"You call him a Dumb Ox; I tell you that the Dumb Ox will bellow so loud that his bellowing will fill the world." (Albertus Magnus)
Dubbed the "Dumb Ox" by his classmates for his shyness, Saint Thomas Aquinas proved to be possessed of the rarest brilliance, justifying the faith of his teacher, Albertus Magnus, and sparking a revolution in Christian thought. Chesterton's unsurpassed examination of Aquinas' thinking makes his philosophy accessible to listeners of any generation.
Etienne Gilson, the 20th century's foremost authority on Aquinas, has said of this work, "I consider it as being without possible exception the best book ever written on Saint Thomas. Nothing short of genius can account for such an achievement."
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Chesterton's book is a brilliant picture of St. Thomas Aquinas. He does a masterful job of showing you Thomas the man, The Saint, The friar, and the theologian, all against the backdrop of a remarkable picture of the 13th century. It is hard to imagine a book about the Middle Ages Star in one of the most notoriously difficult philosophers to read, being a page turner that you can't put down, but that is exactly what Chesterton gives us. It is worth noting that almost all the great Thomist scholars of the 20th century, philosophers such as Jacques Maritain and Etienne Gilson, all commend Chesterton's book is the single best book to read about Thomas.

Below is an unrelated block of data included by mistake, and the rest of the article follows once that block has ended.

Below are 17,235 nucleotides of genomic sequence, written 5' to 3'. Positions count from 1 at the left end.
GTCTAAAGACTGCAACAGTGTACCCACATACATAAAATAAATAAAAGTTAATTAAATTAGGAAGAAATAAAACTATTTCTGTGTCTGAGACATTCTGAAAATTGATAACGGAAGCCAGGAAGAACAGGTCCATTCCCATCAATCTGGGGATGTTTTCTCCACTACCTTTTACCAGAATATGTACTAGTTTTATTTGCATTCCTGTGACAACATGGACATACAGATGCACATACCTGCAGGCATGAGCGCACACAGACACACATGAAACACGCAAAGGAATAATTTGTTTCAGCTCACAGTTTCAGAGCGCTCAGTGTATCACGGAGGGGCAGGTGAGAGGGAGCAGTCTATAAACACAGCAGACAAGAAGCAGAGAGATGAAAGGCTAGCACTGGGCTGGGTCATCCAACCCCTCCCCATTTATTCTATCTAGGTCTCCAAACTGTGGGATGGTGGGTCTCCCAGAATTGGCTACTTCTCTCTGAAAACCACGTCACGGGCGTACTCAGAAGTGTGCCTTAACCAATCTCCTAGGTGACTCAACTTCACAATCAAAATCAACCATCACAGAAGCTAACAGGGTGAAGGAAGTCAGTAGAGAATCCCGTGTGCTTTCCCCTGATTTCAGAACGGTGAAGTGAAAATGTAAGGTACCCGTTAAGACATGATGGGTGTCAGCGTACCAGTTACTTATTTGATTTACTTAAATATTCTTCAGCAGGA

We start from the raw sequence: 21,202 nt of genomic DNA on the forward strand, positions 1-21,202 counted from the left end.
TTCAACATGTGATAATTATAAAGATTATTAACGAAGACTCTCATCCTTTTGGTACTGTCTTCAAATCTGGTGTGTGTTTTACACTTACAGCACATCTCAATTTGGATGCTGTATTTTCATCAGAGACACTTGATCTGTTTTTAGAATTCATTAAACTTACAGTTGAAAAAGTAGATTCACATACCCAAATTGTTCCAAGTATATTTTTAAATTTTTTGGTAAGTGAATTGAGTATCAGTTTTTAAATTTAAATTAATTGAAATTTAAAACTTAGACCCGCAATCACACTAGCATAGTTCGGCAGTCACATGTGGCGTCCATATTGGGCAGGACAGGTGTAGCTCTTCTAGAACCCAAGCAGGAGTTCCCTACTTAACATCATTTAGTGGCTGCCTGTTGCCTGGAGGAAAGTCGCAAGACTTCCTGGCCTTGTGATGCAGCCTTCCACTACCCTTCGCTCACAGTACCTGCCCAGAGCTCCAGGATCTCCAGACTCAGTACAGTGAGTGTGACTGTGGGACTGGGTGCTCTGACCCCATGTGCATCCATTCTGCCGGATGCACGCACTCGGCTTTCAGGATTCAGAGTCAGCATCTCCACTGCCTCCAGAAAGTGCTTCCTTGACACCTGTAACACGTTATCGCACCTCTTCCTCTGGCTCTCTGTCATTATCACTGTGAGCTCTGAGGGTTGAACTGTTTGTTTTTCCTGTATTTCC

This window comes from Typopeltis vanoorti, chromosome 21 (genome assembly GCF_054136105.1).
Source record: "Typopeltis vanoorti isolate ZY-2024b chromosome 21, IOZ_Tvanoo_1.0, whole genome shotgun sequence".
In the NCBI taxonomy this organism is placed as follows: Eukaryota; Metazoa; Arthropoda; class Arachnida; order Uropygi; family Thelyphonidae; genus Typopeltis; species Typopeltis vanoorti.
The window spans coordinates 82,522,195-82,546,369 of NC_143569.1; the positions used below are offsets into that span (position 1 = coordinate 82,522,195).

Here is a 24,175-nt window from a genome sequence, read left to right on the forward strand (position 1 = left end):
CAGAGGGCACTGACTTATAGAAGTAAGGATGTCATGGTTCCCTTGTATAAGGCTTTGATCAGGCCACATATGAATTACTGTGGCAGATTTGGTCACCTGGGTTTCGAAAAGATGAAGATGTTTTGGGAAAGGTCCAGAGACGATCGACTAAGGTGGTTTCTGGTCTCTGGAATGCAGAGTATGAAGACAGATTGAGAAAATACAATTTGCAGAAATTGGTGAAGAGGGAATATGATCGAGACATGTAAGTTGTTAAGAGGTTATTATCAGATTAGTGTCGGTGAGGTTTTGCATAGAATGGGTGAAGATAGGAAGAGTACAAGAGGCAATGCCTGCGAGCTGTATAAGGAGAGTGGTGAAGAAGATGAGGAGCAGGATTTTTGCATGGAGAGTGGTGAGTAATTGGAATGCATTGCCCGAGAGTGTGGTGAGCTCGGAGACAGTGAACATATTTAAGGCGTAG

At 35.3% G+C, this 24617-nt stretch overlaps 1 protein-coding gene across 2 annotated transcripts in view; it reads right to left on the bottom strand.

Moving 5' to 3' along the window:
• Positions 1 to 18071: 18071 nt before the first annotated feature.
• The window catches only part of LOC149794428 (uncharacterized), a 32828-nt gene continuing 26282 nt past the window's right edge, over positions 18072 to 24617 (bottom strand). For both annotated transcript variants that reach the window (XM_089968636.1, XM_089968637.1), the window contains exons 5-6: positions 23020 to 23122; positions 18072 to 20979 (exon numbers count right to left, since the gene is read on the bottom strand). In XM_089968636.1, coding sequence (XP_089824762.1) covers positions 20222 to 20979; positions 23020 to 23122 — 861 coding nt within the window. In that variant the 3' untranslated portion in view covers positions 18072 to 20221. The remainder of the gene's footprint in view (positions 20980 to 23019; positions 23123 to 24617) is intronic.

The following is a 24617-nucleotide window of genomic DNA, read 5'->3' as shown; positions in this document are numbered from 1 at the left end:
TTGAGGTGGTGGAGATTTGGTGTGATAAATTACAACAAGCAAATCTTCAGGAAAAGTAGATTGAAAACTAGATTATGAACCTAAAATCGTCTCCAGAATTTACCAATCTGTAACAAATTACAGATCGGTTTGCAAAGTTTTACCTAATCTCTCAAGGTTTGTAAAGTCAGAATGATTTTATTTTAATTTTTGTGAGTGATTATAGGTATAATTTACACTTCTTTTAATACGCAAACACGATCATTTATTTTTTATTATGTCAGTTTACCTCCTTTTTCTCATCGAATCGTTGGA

This has served as a very useful an intrigue introduction to the great Doctor of the Church.
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